In 1999, my three kids and I went on one of our last road trips together. That summer we drove from Los Angeles to Vancouver, British Columbia. This trip was a little easier for me because my son had just begun driving and was able to help me with that, as well as with distracting and occupying his younger sisters.

On our way north, we drove first to San Jose and stayed with my sister for a couple of days before heading to Canada. When we got started, we drove along U.S. 101 from San Francisco across the Oregon border just north of Crescent City then headed east to Interstate 5 which we would take the rest of the way into Canada. When we got near Medford, Oregon on Interstate 5, we began to see signs for an attraction called Wildlife Safari. According to the billboards, it wasn’t too far away. We hadn’t heard of it previously but the signs promised a drive-thru experience with wildlife and a zoo, as well as a gift shop and cafeteria. We decided we would keep driving until we got to the turn off for Wildlife Safari instead of stopping for a rest in Medford.

When we arrived we learned that we would drive through the gated and fenced in grounds in our own car. We would be able to drive through at our leisure and were allowed to open windows in the car, except in the bear and lion dens where our windows had to be rolled up. We didn’t know what to expect but my kids, all three of them, have always loved wildlife and were excited to go through. So we did.



We were not disappointed in the least. The park was everything it had promised and so much more. The animals came up to the car windows in many cases and in some cases, we actually had to stop the car and wait for the wildlife to get out of our way. We saw girafffes, zebras, camels, yaks, bison, emus, and a variety of different deer, sheep, and goats. We saw monkeys, black bears, brown bears, tigers, lions, leopards, and just about any kind of animal you might expect to see on safari. The animals are grouped in “continent” manor so that you would see the same animals grouped together that you would actually see in proximity to one another in the wild. The kids were mesmerized. Because we were able to move at our own pace (under ten miles per hour) we were able to take a lot of pictures. The kids were able to take off their seat belts and change places to get a better view any time they wanted to.


When we finished the drive and got out of the car to head to the mini zoo and gift shop, the kids were so enthusiastic that they wanted to go again. However, we didn’t have time because the park was about to close and we had already lost three hours of driving time. We were determined to make it to Portland that evening. The whole rest of the trip, over a week’s time, the kids kept talking about Wildlife Safari and asked if we could go through again on the way home. We agreed that if everyone cooperated in getting up and leaving Vancouver on time, we should be able to arrive at Wildlife Safari just before the last drive through of the day. So now we had a goal to shoot for.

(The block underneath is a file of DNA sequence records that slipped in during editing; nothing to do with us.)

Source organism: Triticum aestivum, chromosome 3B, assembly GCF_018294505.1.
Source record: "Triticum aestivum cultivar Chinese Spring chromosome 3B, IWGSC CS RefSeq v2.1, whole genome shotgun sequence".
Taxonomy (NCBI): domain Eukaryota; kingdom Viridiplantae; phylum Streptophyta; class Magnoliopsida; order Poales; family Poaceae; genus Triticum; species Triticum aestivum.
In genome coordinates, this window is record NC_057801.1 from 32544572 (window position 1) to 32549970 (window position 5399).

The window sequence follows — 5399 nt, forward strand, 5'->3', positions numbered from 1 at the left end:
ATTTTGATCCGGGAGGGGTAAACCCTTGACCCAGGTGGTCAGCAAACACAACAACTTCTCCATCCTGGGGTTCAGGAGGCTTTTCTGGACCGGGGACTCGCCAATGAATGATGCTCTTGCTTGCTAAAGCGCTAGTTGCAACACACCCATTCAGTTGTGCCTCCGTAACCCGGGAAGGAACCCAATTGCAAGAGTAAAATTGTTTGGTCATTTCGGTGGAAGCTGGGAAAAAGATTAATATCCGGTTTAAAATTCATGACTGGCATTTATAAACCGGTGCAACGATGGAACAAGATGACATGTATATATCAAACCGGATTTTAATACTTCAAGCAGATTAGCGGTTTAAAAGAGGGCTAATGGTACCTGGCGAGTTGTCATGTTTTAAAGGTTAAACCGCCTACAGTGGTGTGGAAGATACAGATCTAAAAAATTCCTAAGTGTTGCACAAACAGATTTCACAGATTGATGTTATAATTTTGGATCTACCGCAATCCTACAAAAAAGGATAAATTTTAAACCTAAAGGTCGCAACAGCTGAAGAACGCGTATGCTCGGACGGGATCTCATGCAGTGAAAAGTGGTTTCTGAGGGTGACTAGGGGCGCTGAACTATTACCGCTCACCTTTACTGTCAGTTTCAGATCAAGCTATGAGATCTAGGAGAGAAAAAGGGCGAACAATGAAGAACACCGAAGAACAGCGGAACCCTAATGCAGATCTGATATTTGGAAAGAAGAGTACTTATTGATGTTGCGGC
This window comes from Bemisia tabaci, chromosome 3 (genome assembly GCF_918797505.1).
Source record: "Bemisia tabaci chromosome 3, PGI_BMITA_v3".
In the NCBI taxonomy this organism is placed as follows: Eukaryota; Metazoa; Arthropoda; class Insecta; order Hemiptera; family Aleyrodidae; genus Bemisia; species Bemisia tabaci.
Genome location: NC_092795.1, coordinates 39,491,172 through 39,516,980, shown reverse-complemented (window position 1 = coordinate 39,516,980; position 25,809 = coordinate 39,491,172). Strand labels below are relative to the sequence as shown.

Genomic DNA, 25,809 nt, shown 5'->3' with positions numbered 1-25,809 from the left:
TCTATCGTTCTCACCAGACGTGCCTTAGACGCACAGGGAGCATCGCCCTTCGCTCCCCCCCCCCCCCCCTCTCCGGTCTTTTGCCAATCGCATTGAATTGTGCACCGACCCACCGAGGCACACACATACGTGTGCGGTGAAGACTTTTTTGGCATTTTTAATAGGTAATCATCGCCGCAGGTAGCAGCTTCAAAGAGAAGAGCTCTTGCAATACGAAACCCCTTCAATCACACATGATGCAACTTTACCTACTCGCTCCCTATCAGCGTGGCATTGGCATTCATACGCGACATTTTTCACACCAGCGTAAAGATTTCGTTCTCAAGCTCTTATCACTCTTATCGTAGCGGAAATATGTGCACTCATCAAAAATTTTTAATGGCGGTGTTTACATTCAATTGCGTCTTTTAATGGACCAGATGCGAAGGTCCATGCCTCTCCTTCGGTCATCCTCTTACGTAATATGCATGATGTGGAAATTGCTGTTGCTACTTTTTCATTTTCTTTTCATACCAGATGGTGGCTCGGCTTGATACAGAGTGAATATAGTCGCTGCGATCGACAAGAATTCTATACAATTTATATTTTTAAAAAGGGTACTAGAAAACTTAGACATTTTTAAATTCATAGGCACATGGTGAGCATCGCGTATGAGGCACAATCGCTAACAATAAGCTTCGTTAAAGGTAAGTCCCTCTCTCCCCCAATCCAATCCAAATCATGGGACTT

We did it! Everyone cooperated. We were able to leave Vancouver by 8 am and we arrived in Winston, Oregon at the gates of Wildlife Safari in time to drive through. This time they each had a brand new disposable camera to take pictures with as we drove into the park. Once again, they were just as mesmerized the second time as they had been the first time. This time we saw different animals; a lot of the same animals were out but we did see some that we had missed the first time through.

Since 1999, Wildlife Safari has become a favorite stop between San Jose and Portland. In fact, there have been several times when we drove from the San Francisco bay area to Wildlife Safari and back to California – a special trip to a special place. If I count back, I believe I have been to Wildlife Safari at least fourteen times! It has changed a lot since the first time we were there but it is still the same place with a lot of the same operating procedures. Some things have gotten better and some things have gotten commercial (for example, they now have “encounters” where you can get up close and personal with some of the animals for an extra fee) but it is still a wonderful experience! And now my grandchildren are enjoying it, too.

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I’m trying to limit my use of the heater this winter.  In fact, I’m determined not to turn it on until the end of November, if at all possible.  At least I won’t turn it on if I’m the only one in the house.

The other night, the temperature dropped outdoors and when I went to look at the thermostat, it was only 48 degrees inside the house and the heater was off.  So I lowered the thermostat to 54 and turned it on for about a half hour then turned it off again.  It worked.  I didn’t freeze.  I put on sock then my warm slippers and an extra layer of clothing and moved around.  I got some housework done and kept warm.  However, it became clear to me that I am not going to make it if I don’t do something about keeping warm in the evenings.  My blankets, warm pjs, and coats are still in storage in California and I don’t think I’ll be making another trip down there for a few months.  I decided to make a trip to Ikea for one of their warm quilts and quilt covers then on the way back I stopped at  Target for some flannel sheets.  Today I’m hitting the stores for themal underwear and warm socks and hopefully some flannel pjs.  I think I’ll start with thrift shops because the stores don’t seem to have them in stock yet.  I suppose I should keep an eye out for a warm coat.  I have been wearing only my sweat shirts but it’s pretty clear that they won’t keep me warm or dry for long.

What a difference the flannel sheets made and the small quilt I got did the trick for me.  It doesn’t have to cover the entire bed, just me!  So if all else fails, I can stay in bed to keep warm!  Good excuse, huh?!

In any case, I think I will survive my first winter up here after all!